CHARLOTTE, N.C. (FOX 46 CHARLOTTE)- Piedmont Airlines is a name so familiar in the Charlotte area. Before becoming U.S. Airways and finally American Airlines, the carrier was one of the first to connect the Carolinas to the world. One Charlotte-based flight attendant who started her flying career with Piedmont in 1963 told FOX 46 she has no plans to hang up her wings anytime soon.
Wilbur, Orville, Amelia… they’re all in the history books. So is flight attendant Carol Daubins fair.
“I was just proud to be there to be a part of aviation,” said Carol Daubins.
“Mr. Puckett asked me, ‘well Carol, what can you do for Piedmont if you want a job?’ I thought, ‘well I can write tickets and I can make coffee.’ He said, ‘coffee? There’s a flight going to Winston-Salem in about an hour. Go get on it go over there and get a job as a stewardess and I thought well that’s not what I was here for.”
It was nearly 60 years ago Carol Daubins graduated as a freshly minted Piedmont stewardess, excited, to walk down the concourse in airports all over the southeast.
“Well, I was really proud of myself. Because here I was in this beautiful, uniform, it was a military looking uniform.”
Proud, to be part of an airline that truly felt biological at times.
“You’d almost be late getting to the airplane because people would stop and say, ‘how’s your mom and them? How’s your Aunt Sue after her surgery?’” Daubins said. “It was really a family.”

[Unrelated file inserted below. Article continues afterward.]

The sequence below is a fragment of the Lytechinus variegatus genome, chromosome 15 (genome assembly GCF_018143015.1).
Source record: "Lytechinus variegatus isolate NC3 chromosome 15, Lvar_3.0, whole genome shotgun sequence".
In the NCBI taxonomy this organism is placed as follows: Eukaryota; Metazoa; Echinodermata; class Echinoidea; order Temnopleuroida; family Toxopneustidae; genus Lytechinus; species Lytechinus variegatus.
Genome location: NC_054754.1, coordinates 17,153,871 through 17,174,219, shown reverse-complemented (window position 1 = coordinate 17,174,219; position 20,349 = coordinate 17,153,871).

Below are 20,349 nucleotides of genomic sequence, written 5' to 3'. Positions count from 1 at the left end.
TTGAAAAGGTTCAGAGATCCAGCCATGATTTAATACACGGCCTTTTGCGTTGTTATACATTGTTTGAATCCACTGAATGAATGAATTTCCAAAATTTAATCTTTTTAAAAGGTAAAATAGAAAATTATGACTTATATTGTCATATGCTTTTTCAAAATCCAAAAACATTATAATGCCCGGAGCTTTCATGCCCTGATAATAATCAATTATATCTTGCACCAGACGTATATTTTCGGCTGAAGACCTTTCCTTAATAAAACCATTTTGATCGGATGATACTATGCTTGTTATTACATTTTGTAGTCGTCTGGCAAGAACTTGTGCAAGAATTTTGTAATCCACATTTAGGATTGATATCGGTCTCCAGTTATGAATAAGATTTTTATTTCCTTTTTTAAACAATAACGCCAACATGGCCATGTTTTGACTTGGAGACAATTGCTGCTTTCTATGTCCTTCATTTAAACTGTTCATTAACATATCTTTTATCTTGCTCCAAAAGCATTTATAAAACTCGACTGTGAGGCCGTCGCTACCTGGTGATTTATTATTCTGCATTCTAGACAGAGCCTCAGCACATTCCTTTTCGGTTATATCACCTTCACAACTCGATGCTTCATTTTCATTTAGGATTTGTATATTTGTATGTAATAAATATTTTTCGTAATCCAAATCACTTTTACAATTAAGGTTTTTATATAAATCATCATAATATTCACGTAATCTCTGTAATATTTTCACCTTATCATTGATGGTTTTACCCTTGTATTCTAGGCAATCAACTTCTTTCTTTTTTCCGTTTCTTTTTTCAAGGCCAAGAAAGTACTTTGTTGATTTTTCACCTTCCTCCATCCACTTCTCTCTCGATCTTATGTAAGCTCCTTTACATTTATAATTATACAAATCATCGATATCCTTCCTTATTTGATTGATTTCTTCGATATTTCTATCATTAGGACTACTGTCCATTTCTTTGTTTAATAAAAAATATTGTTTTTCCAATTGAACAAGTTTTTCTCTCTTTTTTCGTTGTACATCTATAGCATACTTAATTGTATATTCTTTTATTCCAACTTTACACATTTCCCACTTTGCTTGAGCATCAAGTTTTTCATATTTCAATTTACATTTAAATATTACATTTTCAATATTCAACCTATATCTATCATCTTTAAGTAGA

If you asked her in 1963 what she would be doing in the 21st Century, she wouldn’t have said flying.
“I was going to work six months and get married. Then I started flying and thought, ‘hmm, I like this job!’”
Daubins’ career persisted. Millions of miles flown on memorable trips with the best of friends.
Like the first Piedmont flight to London.
“It was like magic going from a DC-3 with 24 little people and then going on that big, big jet. It was lovely,” she said.
Through the jet age, deregulation, and 9/11, Daubins has flown through it all. Except COVID. She says the decision to take a short-term leave during the pandemic to try and save jobs was difficult, but it had to be done.
“Well, I thought it was really selfish of me to stay when so many people needed the job,” she said. “That I thought it was only fair that I didn’t have to work.”
It’s those airline family values that Daubins continues to live by. Passengers take notice.
“I still have people today. This is no lie, I have customers on board that say to me, ‘you worked for Piedmont, didn’t you?’ And I say, ‘yes, I did.’”
Daubins says there is a certain Piedmont Airlines work ethic that earned her spots in both the North Carolina and Tennessee Aviation Halls Of Fame.
“It means everything to me. That’s why I’ve worked so hard to preserve history and heritage of Piedmont Airlines.”
She knows her work to keep the Piedmont spirit alive is a job that will never truly be finished.
“It’s been a wonderful experience that I wouldn’t trade for anything. I went into it blindsided. I didn’t really understand flying,” she said. “But I wouldn’t trade my career for anything.”
Daubins is looking forward to her return to the skies in 2022. In the meantime, she is raising all the money she can to help restore the Potomac Pacemaker, a DC-3 that she actually worked some of her first trips on—keeping memories preserved, so that the post piedmont generation can grasp the true impact this airline had.